Renewable energy is truly getting cheaper every day. The 800-megawatt wind farm Vineyard Wind project, the first large-scale offshore wind farm in the U.S., has offered a total levelized price of $65 per megawatt-hour (MWh)—a record low.
The planned wind farm, located 15 mies south of Martha’s Vineyard, will be jointly developed by Avangrid Inc. and Copenhagen Infrastructure Partners. Their contract was filed Wednesday with the Massachusetts Department of Public Utilities.
In all, Massachusetts electricity users will save about $1.4 billion over the 20-year duration of the contract, Bloomberg reported.
Energy expert Peter Kelly-Detwiler tweeted that the $65/MWh figure was “astonishing.” To put that price into context, he went on, the next record-low price for offshore wind was Maryland’s recent $131.9/MWh offer. Rhode Island’s Block Island wind farm is set at $244/MWh. Kriegers Flak, a proposed offshore wind farm in the Baltic Sea, will cost $73/MWh.
Bloomberg reported that Vineyard Wind’s bid is lower than the wind industry expected.’
“That’s pretty shocking for us,” explained Tom Harries, a wind analyst at Bloomberg NEF. “I think the wider industry expected much higher prices. The repercussions of this are it will probably awaken a lot of other coastal states to the value of offshore wind.”
As CommonWealth Magazine noted, while the price is above the average wholesale price of electricity in New England of $34/MWh, wind energy has a host of environmental benefits.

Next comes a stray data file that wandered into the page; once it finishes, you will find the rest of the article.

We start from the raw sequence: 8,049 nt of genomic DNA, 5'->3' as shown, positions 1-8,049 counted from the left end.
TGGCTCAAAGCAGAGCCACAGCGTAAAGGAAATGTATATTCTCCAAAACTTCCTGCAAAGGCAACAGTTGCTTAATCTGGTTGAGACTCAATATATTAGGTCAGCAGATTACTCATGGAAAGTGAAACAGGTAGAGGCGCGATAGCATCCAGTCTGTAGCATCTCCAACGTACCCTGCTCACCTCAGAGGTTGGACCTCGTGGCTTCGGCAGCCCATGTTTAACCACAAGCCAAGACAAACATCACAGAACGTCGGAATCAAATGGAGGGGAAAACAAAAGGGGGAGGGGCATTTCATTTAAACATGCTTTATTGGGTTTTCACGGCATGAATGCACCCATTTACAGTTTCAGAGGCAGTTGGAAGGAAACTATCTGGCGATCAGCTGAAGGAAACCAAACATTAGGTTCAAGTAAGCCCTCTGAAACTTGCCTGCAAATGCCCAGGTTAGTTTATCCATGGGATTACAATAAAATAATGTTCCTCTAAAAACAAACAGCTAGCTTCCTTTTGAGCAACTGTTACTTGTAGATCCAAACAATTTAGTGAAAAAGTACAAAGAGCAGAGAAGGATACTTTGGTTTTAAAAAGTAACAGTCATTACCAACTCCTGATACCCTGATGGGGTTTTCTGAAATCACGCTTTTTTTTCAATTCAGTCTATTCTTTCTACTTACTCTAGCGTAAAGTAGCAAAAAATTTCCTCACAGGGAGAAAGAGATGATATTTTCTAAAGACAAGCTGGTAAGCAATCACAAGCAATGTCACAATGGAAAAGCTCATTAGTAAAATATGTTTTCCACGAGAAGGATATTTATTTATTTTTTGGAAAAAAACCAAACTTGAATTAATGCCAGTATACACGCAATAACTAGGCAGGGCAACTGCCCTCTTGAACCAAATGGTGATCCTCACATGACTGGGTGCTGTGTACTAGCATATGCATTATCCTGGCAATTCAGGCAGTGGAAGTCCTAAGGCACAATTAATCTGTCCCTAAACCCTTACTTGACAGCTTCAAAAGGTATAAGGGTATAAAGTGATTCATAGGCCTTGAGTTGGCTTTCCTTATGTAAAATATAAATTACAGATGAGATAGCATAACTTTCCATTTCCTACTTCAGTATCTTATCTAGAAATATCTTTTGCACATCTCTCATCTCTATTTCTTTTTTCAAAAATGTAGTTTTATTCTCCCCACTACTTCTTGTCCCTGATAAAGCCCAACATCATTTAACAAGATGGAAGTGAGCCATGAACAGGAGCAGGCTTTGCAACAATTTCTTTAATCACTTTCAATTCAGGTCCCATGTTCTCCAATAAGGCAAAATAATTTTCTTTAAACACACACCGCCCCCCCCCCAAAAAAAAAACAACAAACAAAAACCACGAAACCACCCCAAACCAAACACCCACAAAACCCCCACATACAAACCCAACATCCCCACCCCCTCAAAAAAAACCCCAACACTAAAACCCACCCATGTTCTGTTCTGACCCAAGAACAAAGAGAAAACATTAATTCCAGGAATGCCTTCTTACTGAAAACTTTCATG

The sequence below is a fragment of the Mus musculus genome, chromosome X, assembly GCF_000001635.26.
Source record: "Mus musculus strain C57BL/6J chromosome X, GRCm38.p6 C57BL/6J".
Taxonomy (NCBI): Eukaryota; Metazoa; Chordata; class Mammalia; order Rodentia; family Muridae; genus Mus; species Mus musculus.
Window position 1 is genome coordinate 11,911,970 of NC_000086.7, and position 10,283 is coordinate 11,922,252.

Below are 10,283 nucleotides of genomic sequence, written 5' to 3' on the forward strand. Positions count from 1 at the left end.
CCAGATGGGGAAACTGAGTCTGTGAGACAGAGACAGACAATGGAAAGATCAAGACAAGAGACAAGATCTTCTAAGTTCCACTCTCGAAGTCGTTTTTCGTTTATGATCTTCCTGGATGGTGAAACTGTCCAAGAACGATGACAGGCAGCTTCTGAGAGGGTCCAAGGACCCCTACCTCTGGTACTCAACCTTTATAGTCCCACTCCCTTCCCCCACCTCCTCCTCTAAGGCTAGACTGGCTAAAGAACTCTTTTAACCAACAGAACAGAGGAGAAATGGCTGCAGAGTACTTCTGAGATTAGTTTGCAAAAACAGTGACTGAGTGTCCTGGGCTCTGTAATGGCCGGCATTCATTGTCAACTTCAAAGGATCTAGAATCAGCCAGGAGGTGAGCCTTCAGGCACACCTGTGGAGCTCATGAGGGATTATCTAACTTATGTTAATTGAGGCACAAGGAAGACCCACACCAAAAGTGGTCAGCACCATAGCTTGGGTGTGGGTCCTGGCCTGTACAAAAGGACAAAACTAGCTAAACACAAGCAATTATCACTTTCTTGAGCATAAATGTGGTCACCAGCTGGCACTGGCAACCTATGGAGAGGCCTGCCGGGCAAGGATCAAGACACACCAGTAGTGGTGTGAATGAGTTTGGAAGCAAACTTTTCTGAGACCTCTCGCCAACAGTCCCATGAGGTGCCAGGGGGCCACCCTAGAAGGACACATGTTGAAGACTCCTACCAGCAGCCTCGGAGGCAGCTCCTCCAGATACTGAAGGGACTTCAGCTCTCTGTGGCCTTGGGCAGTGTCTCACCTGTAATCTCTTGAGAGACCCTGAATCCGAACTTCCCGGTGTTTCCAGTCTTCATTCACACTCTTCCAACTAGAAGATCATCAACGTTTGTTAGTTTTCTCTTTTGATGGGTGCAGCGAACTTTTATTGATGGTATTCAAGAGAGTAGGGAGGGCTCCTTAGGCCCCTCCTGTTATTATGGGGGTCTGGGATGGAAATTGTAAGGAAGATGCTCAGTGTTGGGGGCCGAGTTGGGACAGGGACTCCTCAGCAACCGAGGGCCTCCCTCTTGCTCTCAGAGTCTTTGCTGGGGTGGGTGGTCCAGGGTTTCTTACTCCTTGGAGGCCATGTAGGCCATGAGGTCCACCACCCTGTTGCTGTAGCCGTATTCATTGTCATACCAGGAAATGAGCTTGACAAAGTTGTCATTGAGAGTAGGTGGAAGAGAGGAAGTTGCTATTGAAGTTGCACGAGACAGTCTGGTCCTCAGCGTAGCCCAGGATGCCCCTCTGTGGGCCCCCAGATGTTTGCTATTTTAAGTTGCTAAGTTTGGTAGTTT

Wind power could also offer public health benefits, especially areas that are heavily reliant on polluting fossil fuels to generate electricity.
Lars Thaaning Pedersen, CEO of Vineyard Wind, said in a press release that the “historic filing represents the start of an industry, one that will assure access to abundant clean energy resources for decades to come.”
He said that Vineyard Wind was “able to offer an attractive price to the benefit of consumers” thanks to Federal tax credits and a long-term power-purchase agreement.
Massachusetts has set ambitious goals to reduce greenhouse gas emissions to combat climate change. In August 2016, Gov. Charlie Baker signed a law requiring utilities to competitively solicit and contract for approximately 1,600 megawatts of offshore wind.
“By positioning Massachusetts as a hub for the emerging offshore wind industry, this competitive procurement will ensure the Commonwealth continues to lead the nation in innovation and renewable energy generation,” Gov. Baker stated the Vineyard Wind project was selecting in May.
The project is on track to start in-state construction in 2019 with a goal of entering operation by 2021.